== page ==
The Amersfoort experience

In Holland — the home of windmills, clogs and tulips — lies an eco-friendly city that’s considered “one of the greenest cities in Europe”. Situated 50km from the capital Amsterdam, Amersfoort is a municipality and the second largest city in the province of Utrecht in central Netherlands and a historical town that celebrates its 750th anniversary this year.

The genesis
It all started in the 1980s when the Dutch government made plans to ensure there were enough homes for its expanding population. It implemented its Vinex report on spatial planning, which proposed that 455,000 new houses be built between 1996 and 2005. Of this number, 285,000 were to be built around cities in the suburbs.

A historical water arch over the river Eem in AmersfoortIn 1981, Amersfoort was designated as a Growth City, which led to an increase in the hospitality and trade sectors, the development of business parks and the building of a new train station. As a result, its population was predicted to increase from 130,000 in 1981 to 160,000 by 2016. With the Vinex report, the Amersfoort municipal council made the decision to create suburbs using the latest technologies and innovations to ensure a viable living environment.

The municipal council decided to develop three new settlements into eco-suburbs namely Vathorst, Kattenbroek and Nieuwland.
Each suburb possesses distinct characteristics in terms of its surroundings and existing structures but all have incorporated similar high standards of social and environmental sustainability. They have several similarities in terms of better connectivity, eco-friendly building materials, rainwater harvesting, waste recycling and the widespread use of photovoltaic (PV) panels.

Motor vehicles are restricted in the development and banned in the city centre of Amersfoort. To ensure connectivity isn’t compromised, better bicycle and walking paths were created as well as the implementation of an excellent public transport system. Good town planning ensures that there is a maximum walking distance of 400m to bus stops from all houses.

The use of durable materials and energy resources, such as district heating by means of an incinerator, efficient use of space (clustering of amenities) and high-quality architecture, provided comfortable living and work spaces.

Rainwater is harvested and recycling is encouraged through the Dutch’s innovative underground waste storage system.
While all three eco-suburbs possess these features, Nieuwland has been a topic of many case studies for its use of solar energy.

Nieuwland, constructed from the mid-1990s and completed in 2002, comprised about 5,000 homes.

It uniqueness lies in its widespread use of PV solar panels as a main component of construction that provide a zero-carbon energy source for home and business owners. The power generated supplies electricity in part to residences and commercial properties and is also channelled to the national electricity grid. In total, the entire suburb generates close to one megawatt of electricity. This was the first time such a large-scale development had been built using PV as one of the main components in construction.

Numerous case studies have been done on Nieuwland, showcasing the sustainable benefits of solar power. In fact, the suburb has attracted many international visitors who were keen to learn how sustainability and the use of PV can be done on such a large scale.
Onze Lieve Vrouwetoren - The 15th Century Tower of Our Dear Lady in Amersfoort is the third tallest church tower in Holland and stands at 98m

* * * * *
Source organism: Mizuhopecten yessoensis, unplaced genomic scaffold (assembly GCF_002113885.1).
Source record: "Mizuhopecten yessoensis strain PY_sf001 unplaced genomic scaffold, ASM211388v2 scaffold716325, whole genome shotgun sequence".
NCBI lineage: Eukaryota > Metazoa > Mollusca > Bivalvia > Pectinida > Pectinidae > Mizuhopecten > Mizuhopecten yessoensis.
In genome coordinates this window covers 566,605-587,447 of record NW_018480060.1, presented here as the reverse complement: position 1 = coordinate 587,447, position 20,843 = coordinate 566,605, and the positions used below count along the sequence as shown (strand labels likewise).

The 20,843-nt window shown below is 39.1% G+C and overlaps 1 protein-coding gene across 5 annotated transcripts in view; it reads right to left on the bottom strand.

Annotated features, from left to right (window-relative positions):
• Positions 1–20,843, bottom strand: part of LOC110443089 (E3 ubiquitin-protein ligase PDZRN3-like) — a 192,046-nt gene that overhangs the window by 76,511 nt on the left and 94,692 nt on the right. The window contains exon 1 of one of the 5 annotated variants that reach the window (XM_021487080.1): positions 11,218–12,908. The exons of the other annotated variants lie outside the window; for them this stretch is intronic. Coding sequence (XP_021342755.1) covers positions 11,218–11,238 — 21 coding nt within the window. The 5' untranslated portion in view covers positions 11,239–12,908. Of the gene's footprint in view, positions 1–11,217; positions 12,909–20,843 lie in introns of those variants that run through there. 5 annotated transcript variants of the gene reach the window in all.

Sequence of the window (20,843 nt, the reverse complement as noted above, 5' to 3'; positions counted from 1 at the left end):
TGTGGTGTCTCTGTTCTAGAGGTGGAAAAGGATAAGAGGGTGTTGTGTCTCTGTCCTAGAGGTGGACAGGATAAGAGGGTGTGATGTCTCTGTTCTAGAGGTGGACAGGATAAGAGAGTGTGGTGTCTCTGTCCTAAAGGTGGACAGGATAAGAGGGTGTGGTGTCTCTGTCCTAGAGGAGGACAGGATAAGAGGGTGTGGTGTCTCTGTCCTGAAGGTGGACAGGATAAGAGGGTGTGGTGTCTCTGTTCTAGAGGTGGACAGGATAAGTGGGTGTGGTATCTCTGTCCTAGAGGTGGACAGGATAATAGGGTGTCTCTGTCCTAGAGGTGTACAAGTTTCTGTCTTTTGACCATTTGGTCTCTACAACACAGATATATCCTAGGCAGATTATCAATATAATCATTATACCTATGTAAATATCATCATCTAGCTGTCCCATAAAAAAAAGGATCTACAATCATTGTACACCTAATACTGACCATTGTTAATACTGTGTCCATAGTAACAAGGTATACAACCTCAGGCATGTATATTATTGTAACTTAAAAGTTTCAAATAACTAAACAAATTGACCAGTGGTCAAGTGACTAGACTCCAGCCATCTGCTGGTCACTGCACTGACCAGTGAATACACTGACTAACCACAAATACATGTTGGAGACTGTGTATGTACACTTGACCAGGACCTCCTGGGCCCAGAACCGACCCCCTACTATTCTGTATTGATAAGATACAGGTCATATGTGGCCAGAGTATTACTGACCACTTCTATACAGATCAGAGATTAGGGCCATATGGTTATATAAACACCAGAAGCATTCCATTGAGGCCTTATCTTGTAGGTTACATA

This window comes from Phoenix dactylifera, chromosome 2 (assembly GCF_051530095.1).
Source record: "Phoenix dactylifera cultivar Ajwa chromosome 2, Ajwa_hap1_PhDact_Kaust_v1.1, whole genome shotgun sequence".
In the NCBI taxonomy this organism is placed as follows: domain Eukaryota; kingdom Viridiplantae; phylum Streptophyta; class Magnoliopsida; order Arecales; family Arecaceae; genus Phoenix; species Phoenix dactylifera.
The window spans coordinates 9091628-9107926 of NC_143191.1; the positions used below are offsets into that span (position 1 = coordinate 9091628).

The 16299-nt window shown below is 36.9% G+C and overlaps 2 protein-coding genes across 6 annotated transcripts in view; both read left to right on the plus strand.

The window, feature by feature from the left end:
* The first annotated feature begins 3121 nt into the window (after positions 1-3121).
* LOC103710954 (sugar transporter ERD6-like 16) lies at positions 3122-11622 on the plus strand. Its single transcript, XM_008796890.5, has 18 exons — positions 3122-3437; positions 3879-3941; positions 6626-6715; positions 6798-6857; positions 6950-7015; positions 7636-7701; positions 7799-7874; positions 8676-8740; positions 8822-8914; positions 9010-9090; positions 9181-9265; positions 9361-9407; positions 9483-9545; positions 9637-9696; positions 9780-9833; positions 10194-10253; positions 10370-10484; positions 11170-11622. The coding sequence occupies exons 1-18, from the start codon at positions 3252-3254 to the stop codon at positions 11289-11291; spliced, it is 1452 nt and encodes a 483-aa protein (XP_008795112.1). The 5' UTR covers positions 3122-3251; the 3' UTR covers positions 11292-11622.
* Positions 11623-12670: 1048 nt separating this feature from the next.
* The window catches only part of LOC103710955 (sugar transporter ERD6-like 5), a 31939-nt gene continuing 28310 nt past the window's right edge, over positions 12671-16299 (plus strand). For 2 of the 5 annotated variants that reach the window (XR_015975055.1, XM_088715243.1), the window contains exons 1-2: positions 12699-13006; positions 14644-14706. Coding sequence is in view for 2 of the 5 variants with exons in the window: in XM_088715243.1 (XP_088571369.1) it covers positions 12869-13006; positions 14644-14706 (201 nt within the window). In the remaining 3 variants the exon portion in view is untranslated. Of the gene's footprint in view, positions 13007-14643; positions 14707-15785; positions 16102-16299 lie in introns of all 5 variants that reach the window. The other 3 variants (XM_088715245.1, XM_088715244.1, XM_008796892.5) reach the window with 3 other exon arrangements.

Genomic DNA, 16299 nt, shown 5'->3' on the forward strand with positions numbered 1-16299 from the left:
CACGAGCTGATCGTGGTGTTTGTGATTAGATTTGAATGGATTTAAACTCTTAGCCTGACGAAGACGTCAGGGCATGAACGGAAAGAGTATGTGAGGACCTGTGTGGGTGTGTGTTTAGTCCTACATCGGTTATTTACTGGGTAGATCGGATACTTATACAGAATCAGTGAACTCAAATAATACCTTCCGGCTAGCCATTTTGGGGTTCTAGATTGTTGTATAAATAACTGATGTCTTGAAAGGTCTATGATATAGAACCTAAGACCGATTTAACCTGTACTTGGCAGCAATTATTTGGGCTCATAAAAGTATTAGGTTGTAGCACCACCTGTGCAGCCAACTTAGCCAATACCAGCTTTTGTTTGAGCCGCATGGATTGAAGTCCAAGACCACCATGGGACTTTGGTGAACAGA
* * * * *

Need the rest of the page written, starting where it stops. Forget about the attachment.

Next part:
Lessons learnt
Some of the key lessons gleaned from the eco-suburbs and the city as a whole are good governmental-municipality communication, establishing partnerships, careful town planning and improvement of public transport.

The coordination and support of the government and municipality are essential. In the case of Nieuwland, the municipal council took charge of the project and ensured that the project met targets. The government provided financial support. It was reported that €3.2 million (RM16 million) was allocated to local and regional authorities to improve transport and traffic conditions. Overall, this translated to a smoother initiation and follow-through of the project.

Partnerships between various stakeholders were important to ensure that everyone was on the same wavelength about what was to be achieved. This meant, for instance, that there would be negotiations with private developers about plot prices and multi-disciplinary project teams would be set up to cross professional boundaries and so on. In other words, a holistic approach was recommended.

Careful consideration was given to the care of existing structures or green lungs and/or improving on them so that the suburb and city centre retained their own character. The use of eco-friendly materials and providing enough design variety in the products built were essential.

Lastly, to maintain a low carbon footprint per individual, improving the public transport system was crucial to discourage the use of motor vehicles while development of services near housing areas to ensure sustainability was carried out right from the start.
As a result of the initiatives, and many more, it is estimated that Amersfoort’s reduction in carbon dioxide is almost 89,000kg per year, or about 98 tonnes.

As the world seeks out new ways of sustainable living, the exercise at Amersfoort showcases a strong argument that going green has its benefits. It shows that political will and foresight, as well as the willingness of municipal councils to take charge, are required to ensure a green agenda is met. Amersfoort is ample proof that a little elbow grease and good planning can bear much fruit.

This article appeared in City & Country Special Focus, the property pullout of The Edge Malaysia, Issue 760, June 22 - 28, 2009.
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